Galesburg Register-Mail from Galesburg, Illinois on October 19, 1953 · Page 6
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Galesburg Register-Mail from Galesburg, Illinois · Page 6

Galesburg, Illinois
Issue Date:
Monday, October 19, 1953
Page 6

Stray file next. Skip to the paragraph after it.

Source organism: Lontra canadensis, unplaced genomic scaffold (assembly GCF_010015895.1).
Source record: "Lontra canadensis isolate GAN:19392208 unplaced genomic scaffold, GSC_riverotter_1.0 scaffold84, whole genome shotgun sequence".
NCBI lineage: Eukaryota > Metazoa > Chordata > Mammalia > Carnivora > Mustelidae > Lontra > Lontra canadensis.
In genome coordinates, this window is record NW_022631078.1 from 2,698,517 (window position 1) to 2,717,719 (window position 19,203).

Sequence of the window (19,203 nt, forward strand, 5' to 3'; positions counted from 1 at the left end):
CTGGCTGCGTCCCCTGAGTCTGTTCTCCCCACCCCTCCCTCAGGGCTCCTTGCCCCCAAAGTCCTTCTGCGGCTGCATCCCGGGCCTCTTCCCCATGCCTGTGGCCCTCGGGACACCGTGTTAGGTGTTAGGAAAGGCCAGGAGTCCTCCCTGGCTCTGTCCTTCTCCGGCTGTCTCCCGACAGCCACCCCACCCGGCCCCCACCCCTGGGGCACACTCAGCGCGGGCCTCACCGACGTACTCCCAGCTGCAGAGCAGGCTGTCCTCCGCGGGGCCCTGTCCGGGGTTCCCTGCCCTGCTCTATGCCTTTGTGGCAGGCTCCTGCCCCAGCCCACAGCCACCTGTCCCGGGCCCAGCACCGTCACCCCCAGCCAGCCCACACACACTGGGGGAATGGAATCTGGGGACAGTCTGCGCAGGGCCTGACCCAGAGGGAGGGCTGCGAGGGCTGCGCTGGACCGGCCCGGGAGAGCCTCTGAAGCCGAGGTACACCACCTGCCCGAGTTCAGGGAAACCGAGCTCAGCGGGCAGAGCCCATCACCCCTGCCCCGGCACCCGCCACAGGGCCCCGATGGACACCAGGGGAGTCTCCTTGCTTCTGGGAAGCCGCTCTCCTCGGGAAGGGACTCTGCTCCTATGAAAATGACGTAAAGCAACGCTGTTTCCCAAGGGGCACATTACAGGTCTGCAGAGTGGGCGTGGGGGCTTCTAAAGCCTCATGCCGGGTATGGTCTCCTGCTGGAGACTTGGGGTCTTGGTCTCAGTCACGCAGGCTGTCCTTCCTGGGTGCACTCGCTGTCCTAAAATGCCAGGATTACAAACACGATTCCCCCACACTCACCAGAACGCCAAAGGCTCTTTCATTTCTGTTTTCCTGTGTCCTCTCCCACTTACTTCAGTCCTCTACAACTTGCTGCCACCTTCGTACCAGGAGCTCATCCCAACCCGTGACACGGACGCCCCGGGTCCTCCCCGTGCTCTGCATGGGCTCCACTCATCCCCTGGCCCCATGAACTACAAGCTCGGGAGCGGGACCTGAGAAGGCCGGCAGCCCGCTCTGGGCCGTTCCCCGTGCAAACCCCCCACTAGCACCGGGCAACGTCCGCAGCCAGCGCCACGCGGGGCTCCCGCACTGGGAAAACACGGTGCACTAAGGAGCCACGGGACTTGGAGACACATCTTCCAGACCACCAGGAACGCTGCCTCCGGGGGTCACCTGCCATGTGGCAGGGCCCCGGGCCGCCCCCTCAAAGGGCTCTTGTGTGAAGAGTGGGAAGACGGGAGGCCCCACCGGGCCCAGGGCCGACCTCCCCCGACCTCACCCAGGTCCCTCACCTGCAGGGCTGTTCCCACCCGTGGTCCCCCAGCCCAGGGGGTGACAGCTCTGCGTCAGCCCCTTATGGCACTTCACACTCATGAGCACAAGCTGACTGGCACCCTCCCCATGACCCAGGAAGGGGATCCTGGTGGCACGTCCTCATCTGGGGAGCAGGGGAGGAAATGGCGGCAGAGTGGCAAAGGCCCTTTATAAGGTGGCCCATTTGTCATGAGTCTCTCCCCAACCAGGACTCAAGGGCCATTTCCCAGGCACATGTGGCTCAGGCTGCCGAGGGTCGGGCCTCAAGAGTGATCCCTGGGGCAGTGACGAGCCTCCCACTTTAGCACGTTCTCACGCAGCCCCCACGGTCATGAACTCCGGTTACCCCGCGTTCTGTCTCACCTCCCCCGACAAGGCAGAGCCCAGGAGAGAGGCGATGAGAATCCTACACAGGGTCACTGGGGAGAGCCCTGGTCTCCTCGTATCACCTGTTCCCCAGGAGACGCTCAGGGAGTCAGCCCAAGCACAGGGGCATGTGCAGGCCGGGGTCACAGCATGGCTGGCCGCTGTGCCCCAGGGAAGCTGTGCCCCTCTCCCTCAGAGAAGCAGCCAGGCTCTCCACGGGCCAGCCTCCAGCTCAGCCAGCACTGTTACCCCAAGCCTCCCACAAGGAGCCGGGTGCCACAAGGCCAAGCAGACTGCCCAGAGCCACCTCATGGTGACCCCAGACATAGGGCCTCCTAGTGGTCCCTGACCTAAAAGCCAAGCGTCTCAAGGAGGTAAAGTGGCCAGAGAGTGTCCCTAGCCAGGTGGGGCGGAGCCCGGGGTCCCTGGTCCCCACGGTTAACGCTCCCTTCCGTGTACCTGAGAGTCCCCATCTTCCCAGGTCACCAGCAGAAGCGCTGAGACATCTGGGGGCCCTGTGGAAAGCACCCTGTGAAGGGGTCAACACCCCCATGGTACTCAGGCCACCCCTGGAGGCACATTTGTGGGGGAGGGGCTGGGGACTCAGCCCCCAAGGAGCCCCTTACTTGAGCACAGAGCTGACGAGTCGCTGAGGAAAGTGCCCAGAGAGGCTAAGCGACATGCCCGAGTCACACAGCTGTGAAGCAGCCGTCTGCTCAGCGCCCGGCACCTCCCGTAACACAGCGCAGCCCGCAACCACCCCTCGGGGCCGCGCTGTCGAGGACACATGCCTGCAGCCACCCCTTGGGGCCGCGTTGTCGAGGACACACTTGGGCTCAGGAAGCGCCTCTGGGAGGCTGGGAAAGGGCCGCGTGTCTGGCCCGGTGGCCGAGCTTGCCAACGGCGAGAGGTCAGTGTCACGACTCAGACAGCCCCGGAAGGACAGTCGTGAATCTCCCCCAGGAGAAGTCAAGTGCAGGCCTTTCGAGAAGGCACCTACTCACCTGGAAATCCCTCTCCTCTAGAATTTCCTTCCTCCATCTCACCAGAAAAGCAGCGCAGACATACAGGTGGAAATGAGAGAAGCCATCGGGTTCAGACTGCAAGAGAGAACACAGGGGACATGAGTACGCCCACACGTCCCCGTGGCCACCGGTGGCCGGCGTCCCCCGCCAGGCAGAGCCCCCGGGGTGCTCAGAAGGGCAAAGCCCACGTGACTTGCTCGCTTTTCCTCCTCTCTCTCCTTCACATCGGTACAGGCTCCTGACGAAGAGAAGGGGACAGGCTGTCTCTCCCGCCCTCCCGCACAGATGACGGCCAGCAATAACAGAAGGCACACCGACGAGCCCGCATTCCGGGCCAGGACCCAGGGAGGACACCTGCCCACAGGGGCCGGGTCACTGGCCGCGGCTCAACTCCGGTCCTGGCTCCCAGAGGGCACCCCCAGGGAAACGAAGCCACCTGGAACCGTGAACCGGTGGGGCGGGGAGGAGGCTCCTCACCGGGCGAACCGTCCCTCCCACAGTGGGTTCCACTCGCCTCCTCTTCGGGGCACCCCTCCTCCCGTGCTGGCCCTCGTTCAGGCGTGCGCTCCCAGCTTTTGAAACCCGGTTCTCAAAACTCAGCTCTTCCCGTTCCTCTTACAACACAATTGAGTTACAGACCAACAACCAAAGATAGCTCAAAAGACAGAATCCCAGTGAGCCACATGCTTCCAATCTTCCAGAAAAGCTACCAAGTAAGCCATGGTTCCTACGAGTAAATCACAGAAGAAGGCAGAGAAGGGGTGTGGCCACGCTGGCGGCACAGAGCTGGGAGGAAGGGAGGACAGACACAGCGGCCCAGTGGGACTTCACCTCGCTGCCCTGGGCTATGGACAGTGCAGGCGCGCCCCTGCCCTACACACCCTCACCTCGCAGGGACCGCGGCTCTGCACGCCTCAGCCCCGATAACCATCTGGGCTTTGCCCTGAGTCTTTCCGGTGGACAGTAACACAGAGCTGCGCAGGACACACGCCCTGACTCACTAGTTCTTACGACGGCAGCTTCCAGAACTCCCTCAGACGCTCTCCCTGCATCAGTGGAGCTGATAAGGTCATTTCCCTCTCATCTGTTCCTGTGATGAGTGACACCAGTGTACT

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J > fhft Pally fteristtf-Mail, Jkk^mM. Monday, October 10, Democrats Eye Chance to Cut House Edge WASHINGTON (UP )-Two 8pe- CU1 elections next month will give Democrats a chance to cut Republican control of the House down tb a razor-thin margin of one vote. The elections will be held Nov 3 In New Jersey and Nov. 10 in California to replace Republican members who have resigned. Present lineup in the House Is 218 Republicans, 214 Democrats, one independent and the two vacancies. The Democrats wouldn't win control even if they won both this New Jersey and California elections. But they could reduce the GOP margin to the lowest pos sible point. GOP control of the Senate has already been reduced to a rock bottom margin. In fact, there are more Democrats (48) in the Senate than there are Republicans • (47). The Republicans retain control of Senate chairmanships and other organizational machinery only with the support of independent Wayne L. Morse (Ore.) and the potential tie-breaking vote of Vice President Richard M. Nixon. The surprise Democratic victory in Wisconsin's Ninth'Congressional District last week put new emphasis and" importance on the New Jersey and California races. Democrats believe their best bet lies in the California contest. It is a four-way race for the seat vacated by Republican N o r r i s Poulson when he resigned to become mayor of Los Angeles. The candidates are Gienard Lipscomb and John Collier, both Republican members of the state Legislature; attorney George L. Arnold, who has the backing of the district Democratic organization; and Irving Markheim, who lost to Poulson in 1952 by a vote of 119,799 to 17,601. Arnold is the son of former Federal Judge Thurman Arnold. VATES C1TYANS WED 65 YEARS—Mr. tid Mrs. George Addis of Yates City celebrated their 66th wedding anniversary Sunday, Oct. 11, when many pleasant surprises were unfolded. As Mr. and Mrs. Addis had not been in the best of health, friends made brief, enjoyable visits bringing lovely greetings, gifts and food. Mrs. Edson Bowman, representing about thirty neighbors, made a clever presentation of a money gift; one dollar bills arranged to form a wheel and pinned to an appropriately decorated background. Later, Mrs. Addis was heard to say: "Land sakes! I've never seen so much money." A long-time friend of the couple, Ed Landy, called in the afternoon, bringing his violin. It was a bit difficult for Mr. Landy to play since he was overcoming the results of a stroke. Nevertheless, he played several old-time favorite songs and waltzes to bring back pleasant memories. Among family members present from Rio, Yates City, Peoria, Canton and Roseville, was a grandson, Jack Addis of New York, who is attending Bradley University at Peoria. Bloodmobile Unit Will Be in Elmwood Oct. 26 at Legion ELMWOOD — The Bloodmobile unit will be in Elmwood Oct. 26 at the Legion Hall from noon to 6 p.m. The Elmwood kindergarten which opened Oct. 8 under spon sorship of the Elmwood Mothers Club, has an enrollment of 26 pupils. Mrs. Wayne Simpson is the teacher, assisted by Mrs. Harry Threw. HEAD THE CLASSIFIED ADS BETTER BETTER AND MORE UHIFORM THAN The Women's Guild of the Pres byterian Church will meet at the church at 7:30 o'clock Tuesday night. Mr. and Mrs. Frank Mayberry and family have moved from Mount Vernon, Mo., to Elmwood Miss Hazel DeBacher entertained the Afternoon Bridge Club Wednesday. Mrs. Edith McRae was a guest. Nine-year-old Mary Beth'Fetgat- ter is reported to be in serious condition at St. Francis Hospital, where she underwent major spinal surgery Oct. 6. Her mother, Mrs. Donald McKown, is with Mary Beth nearly every day. Fire drills were held at the Elmwood schools recently. The grade school building was emptied in 84 seconds; the high school in 36. Mr. and Mrs. Lem Clemonds were called to Graniteville, Mo., by the death and funeral of his father, Arthur Clemonds. Mr. Clemonds died at Little Rock, Ark., and the funeral and burial were at Graniteville* DANCING AND ENTERTAINMENT NIGHTLY RAY ALFARO And His Orchestra Sea Foods - Short Orders Excellent Steaks • Chopt FRANK'S 2100 CLUB 2100 Grand Ave. Phone 6400-6 T iips on raffic Safety The new Illinois drivers license act makes it mandatory for the Sec retary of State to revoke the license of any driver convicted of drunken Adam* Suffers f From Errors In Introduction By MERRIMAN SMITH ON THE RIO GRANDE (UP)- Backstalrs at the traveling White House (known in these parts as Casa Blanca): Sherman Adams, the assistant to the President, is the most mal- introduced man of Mr. Elsen­ hower's current tour." Adams, former governor of New Hampshire, was introduced last week in Kansas as "the governor of Massachusetts." This accolade was bestowed on him by Harry Darby, Kansas GOP national committeeman. As the day wore on, Darby's accuracy of introduction did not improve. At the American Royal Livestock and Horse Show Darby hailed Adams as "the assistant President of the United States." "Holy cow," exclaimed a member of the President's staff, "he must be talking about Nixon." Adams was quite philosophic about the whole business. "They promoted me," he said, "and I wish it would stick." THEY'LL DO IT EVERY TIME By jimimy Hatlo Secret Service agents assigned to the White House have been given an intensive, but short course in germ warfare. Not how to wage it, but how biological combat might affect the President and members of his family. Ex - President Truman's office telephone number in Kansas City is Baltimore 6150. He doesn't answer it himself. driving. The revocation power Is no longer placed with Judges, and a Judge cannot suspend a license for 30, 60 or 90 days. (Section 33, a, 2, Drivers License Act.) Anyone convicted of drunken driving loses his driver license. He cannot apply for a new one for at least a year. (Section 36, b, 2, Drivers License Act.) These are among the provisions of the new drivers license law which make it a greater source of Countless people write the White House wanting to know Mrs. Eisenhower's favorite song. Answer: "Down Beneath the Sheltering Pines." This was "their song" while the President, then a second lieutenant at Ft. Sam Houston Texas, was courting Mamie. in protection for the majority of drivers and their passengers. The prob- Glenn Gutshall underwent an|iem ol_drunken driving Is a major 1 appendectomy at the Proctor Hospital in Peoria The Come Join Us Class of the Methodist Church will sponsor a chili supper at the church Friday from 8 to 8 p.m. in the church basement. Proceeds will be used to help purchase choir robes. Mrs. Hattie Trowbridge and Mrs. Edith McRae were Thursday luncheon guests of Mrs. William Imler in Galesburg. Miss Folks Bride In LaHarpe Rites LaHARPE—Miss Jo Ann Folks, daughter of Mr. and Mrs. John Folks of LaHarpe, became the bride of Richard Sievers of Milan at the Union Church Oct. 10. The double-ring nuptials were read by the pastor, the Rev. Edgar Shaw. A total of 575 blast furnaces were available for the production of pig iron and ferroalloys in the United States during 1889, with a total output of 13,168,000 tons per year. WHEN BETTER SANDWICHES AND MALTS ARE SERVED G0LD-N-NUGGET 614 West Main Street WILL SERVE THEM. Kentucky sends its best If'i turtly the cream of all Kentucky's fine whiskies I Serve it—and honor your guest with Kentucky'! bestl Doublt-Rich...ifsth* KMTUCITI FINEST WHiSKCY-A ILEND •6 PROOF.70* GRAIN NEUTRAL SPIRITS. SCHENLEYpiST., INC, What Vilutl $3.82 4 /3 Of. $2 .40 n. FRANKFORT, KY. one. Tipsy drivers are a constant source ot danger to everyone near them as long as they are behind the wheel of a motor vehicle. Traffic safety experts believe that the best way to convince them of the foolhardineaa of attempting to drive an automobile while under the influence of intoxicating drinks is outright revocation of their drlv« lhg privileges, rather than the softer punishment ot a suspension of only a month or two. This Is now the law in Illinois, Hold Luncheon At Berwick Home BERWICK — Mr. and Mrs. George Bruington entertained at a luncheon Tuesday noon honoring Mr. and Mrs. Robert H. Whiteman of Long Beach, Calif., who have been visiting friends and relatives here the past two weeks They arrived by plane. They are former Monmouth residents. They left Wednesday for their home after purchasing a new car and are returning overland. They expect to visit Mr. Whiteman's brother, Russell, in Colorado, and their daughter, Mrs. Edward Garland, and family in Tucson, Ariz., returning to their home in Long Beach the first of this week. Mr. and Mrs. Wendell Whiteman were callers Tuesday evening in the George Keister home to visit with his brother, Robert and wife. Mr. and Mrs. George Keister entertained their family to a dinner Tuesday evening. Mr. and Mrs. Robert Keister entertained a number of friends and relatives Monday evening in honor of their daughter Roberta Jane's fourth birthday. She received many lovely gifts. Mr. and Mrs. C. B. Lewis and Mr. and Mrs. Earl Lewis have The road in front of the President's farm at Gettysburg, Pa., is being resurfaced. Once the job is finished, they'll probably call it "Ike's Pike." Mr. Eisenhower was 63 years old on Oct. 14. Members of his staff deluged him with birthday attention. Sitting not far from the President's office at a desk cluttered with plans for Mr. Eisenhower's current trip was James G, Rowley, chief of the White House Secret Service detail. Rowley beamed as he heard about the festivity for the President, but he never told a soul that it was his birthday, too. Will Hold District Meeting at Alexis ALEXIS—World War II Mothers Unit 61 will hold their regular meeting Thursday afternoon with| Mrs. Emma Lee with Mrs. Lilly Melleny assisting. They will have their all-day sewing on Wednesday, Oct. 28 in the home of Mrs. Mary Bailey. Mrs. William Caslin, Mrs. Myrtle Smith and Mrs. Lois Rohr attend ed the District meeting held in Berwick. The December district meeting will be held in Alexis. The Ladies Aid of the E.U.B Church will hold a chicken pie supper at the church Wednesday evening. Serving will begin at o p.m. Family night sponsored by the Young Adult group will be held Wednesday evening at 6:30 p.m. at First Presbyterian Church. The Presbyterial meeting will be held at the Norwood church Wednesday. All women are welcome. Mrs. H. E. Britton entertained the Sew and So Club members in her home on Thursday afternoon with nine present. The time was spent sewing and visiting. Mrs. Irvin Stephenson was a guest. Mrs. Eunice Johnson will have the meeting Nov. 5th. The Community benefit, held Oct. 10 for the Cemetery Associa tion of Alexis, brought in the sum of $174.50 from a food and bake sale and money donations. JOB TMAT5S EVfef? IS GIVING KIDS "THEIR MEDICINE". Actor Opens Tough Fight For Divorce By JAMES BACON LOS ANGELES W—Movie he- man John Wayne, who admits he is scared of all women, battles his Mexican wife today in what promises to be one of the longest and stormiest divorce trials in movie- land history. "Big Duke," the screen's top box office star, wants a divorce from the former Espcranza Bauer and also a sizable slash from what he terms "fantastic" separate maintenance demands of the 31-year-old Latin actress. Both sides charge extreme cruelty. The Wayne forces are geared for a trial lasting until Christmas. However, producer Bob Fellows, Wayne's partner in movie-making, has a "hunch" that the case will be settled on the courthouse steps. Wayne said that he offered his estranged wife "more money than she will ever get from any court" but that she turned all offers down cold. Atty. Jerry Rosenthal, Mrs. Wayne's counsel, denies that the offers were that attractive and added: This girl doesn't care whether she gets 2 cents or 2 millions. All she wants is a legal definition of what she is entitled to—not an arbitrary one. She just wants a fair shake." In a stormy temporary alimony hearing last May, Mrs. Wayne asked for $9,350 monthly to sustain her in the manner befitting a wife of a movie star. A judge told her she would have to get along on $1,100 a month, J Table Pretties! Plan Picnic For Home Bureau Unit at Oquawka OQUAWKA—The evening unit of Home Bureau met with Mrs Harold Lumbeck a recent evening with eight members and two vis itors present. The major lesson, "Serving Refreshments for Club Meetings and Parties," was given by the hostess. The minor lesson "How to Vote Intelligently," was presented by Mrs. Vernon Barr. A picnic for members and their fam ilies is planned for Tuesday at Mill Slough. The November meeting will be held with Mrs. Opal Davenport. The afternoon unit of Home Bureau was held in the home of Mrs. A. E. Gittings Tuesday afternoon with eight members present. The major lesson "Human Brucellosis" was presented by the Home Adviser Miss Betty Braden. The next meeting will be held with Mrs Kenneth McGriff. junior Oast Flott Tops in FnrmlngtOsl^V Homecoming Pnrad« FARMINGTON — The j u B 11 f class with Its float of "Rest in Pieces" was awarded first place In the Homecoming parade Friday afternoon by a panel of three judges. Second place went to the sophomore class float with "Lux With Us," and third to the P.F.A. for "Farmfngton Calls the Signals." Miss Betty Anne Wilson, senior, Homecoming Queen and her attendants, Patsy Kepple, senior, Marcia Scapecchi and Martha Miller, Juniors, Phyllis Seitz, and Pat Kendall, sophomores; Betty Porter and Joan Griggs, freshmen, added beauty to the parade as did the snappy bands of the community high school and junior high. Otto Puts the Bee On His Neighbors WEST HARTFORD, Conn. (0— Neighbors complained about the bees Otto Swcnson kept in his yard and had him arrested. He quickly brushed up on the law. The judge dropped the case. Swcnson had learned that the aw says that neighbors or no neighbors, all he had to do to keep bees legally is get a permit from the town clerk. The permit cost him twenty-five cents. 713 (Hole: Send palltm ordtr« dlrtcl to Chicago. Walch addren b»low. Orderi will NOT b« accepted at Galesburg nawipaper office.) A snowflake on the window inspired this dainty pineapple and v-stltch design. Jiffy crochet, even a beginner can do with ease. Make a pair, a set! Crochet a luncheon or buffet set. Pattern 713; dollies, 13 and 19 inches in No. 30 cotton. Send Twenly-fWa cents in coins tor this pattern—add 5 cents for each pat tern for, first-class mailing. Send to Register-Mail, Needlecraft Dept., P.O. Box 5740, Chicago 80. 'Print plainly YOUR NAME, ADDRESS with ZONE, PATTERN NUMBER. EXCITING VALUE I Ten, yes TEN popular, new designs to crochet, sew, embroider, knit—printed right in the Laura Wheeler Needlecraft Book. Plus many more patterns to send for—Ideas for gifts, bazaar money-makers, fashions 1 Send 20 cents for your copyl Dean to Report For Assignment BERKELEY, Calif. (UP)-Maj Gen. William F. Dean, Congres sional Medal of Honor winner and one of the nation's most famous ex-prisoners of war, leaves tonight for Washington for reassignment Dean reports Tuesday to the chief of staff of the Army. The 55-year-old general has completed 30 years' service in the Army, but said he is not ready yet to be re tired. READ THE CLASSIFIED ADS returned home from a trip through the Dells and Minnesota. <y SERVICE ^ 7 50 TRA0EIN ALLOWANCE a ON ANY MAKE NEWSHAVER. ISHAVERS SHARPENED OFFICE EQUIPMENT CO '=^~"£WLOCATION • i I HO 6 .AAAIN ST. I SUPPER CLUB C-iRAUD r. KNOX PRESENTS THE FINEST IN ENTERTAINMENT Starting Tonite For An Indefinite Tim* The Andersons » ORGAN PIANO DRUMS FOOD BEVERAGE DRIVE-IN THEATRE COMING SUNDAY "SOUTH SEA WOMAN" Burt Lancaster OPEN 6 :30 P.M. - FIRST SHOW 7:00 P.M. TONITE 1ST SHOW ONLY 4 COLOR CARTOONS CHARLTON HESTON-FLEMING Tomorrow - Wednesday - Thursday -DOUBLE FEATURE PROGRAM- JINN , WMNEI BWS. HAPPILY PRESENT | SHOCK m\ = THK L u s sttfrief JikltEMW —ALSO- COLOR CARTOON AND LATEST NEWS Take Advantage of the Beautiful Indian Summer Evenings , . . Stay Outdoors. * GO TO A „MOVIE THEATRE 100) MONDAY, OCT. lSIh OlUPHEVMl "LATIN LOVERS,", 1:30, 3:34, 8:38, 7:42, 9:48. WCITt "PLUNDER IN THE SUN," 1:30, 4:23, 7:16, 10:09. "NO ESCAPE," 2:82, 8:48, 8:38. List Honor Rolls For Valley Schools FAIRVIEW — Honor rolls for the Valley Senior High School and for the unit junior high at London Mills have been announced. On the honor roll at the high school, by classes, are: Sophomores, Carol Franklin and John Lafferty, honor roll, plus Joanne Beebe, Joelle Brown, James Cannon, Gene Kalley, Charles Keefauver, Gary Lawsofl, Sue Myers, Garth Pearson, Helen Putnam, Bonnie Schuman, Billy Stockton, Pat Thurman and Jean Vollmar, honorable mention. Juniors, Stanley Etter and Marlen Wood, honor roll, and Roger Lumen, honorable mention; seniors, Pat McDaniel, honor roll, and Mary Jo Blout, Carol Kreider and Shirley Widger, honorable mention. At the London Mills school the following were honored: James Cook and Anita Keener, ninth; j Joyce Beck and Sherrill Murphy, eighth; and Diane Walker and Hazel Williamson, seventh. ABBY - ABINGDON ENDS TONITE Audi* Murphy in "Column South" GROVE TONITE - TUES. - WED. •AIYLOH FALLS IN •ATTUE1 TEdMOR SLAVES op 3ABYLON RICHARD COffTE • LINDA CHRISTUM Comedy, Cartoon, News 4 " mm W FREE WATCH GIVEN EACH WEEK Rtgiittr Dally — Nsthing t» Buy Drtwlng Evtry Saturday Night. MAIN SANDWICH SHOP • E. MAIN ST. SUSIE'S STEAK HOUSE In Knoxville -closed- UNTIL SUN. NOV. 1 For Our Employes'* Vacations Sue T. "Susie" Chin. Prop. EARL KNOXVILLE TONITE - TUESDAY ON THE NEW MAGIC PANORAMIC SCREEN COLOR BY TECHNICOLOR A PARAMOUNT PICTURE ENDS I TUESDAY I M -G-M's BIG MUSICAL ROMANCE OF TROPICAL ECSTASY T ^(«»» ~ COIOI IT ~ JTARKIHO LANA TURNER RICARD0 JOHN LOUIS GALHERN Open 1:15—37c to 6 NOW 2 ES (PI. Tax)^ I 2 ENDS I WED. ; SMASH FEATURES Wadnh Bmo«. f" GLENN FORD un LY^-MEDINA lbwcb aWffeuows fSm'tum PLUS AYRES TUFTS STEELE STARTS ORPHEUM WEDNESDAY WARNER BROS.mum" nnntn iinus. nmxt » _ - • JOHNWAYNE A DVENTURE IN A T HOUSAND.' WIN) lOUMUTfl ABEL-JAMES ARHESS-ANOT OEVIMSiTriiii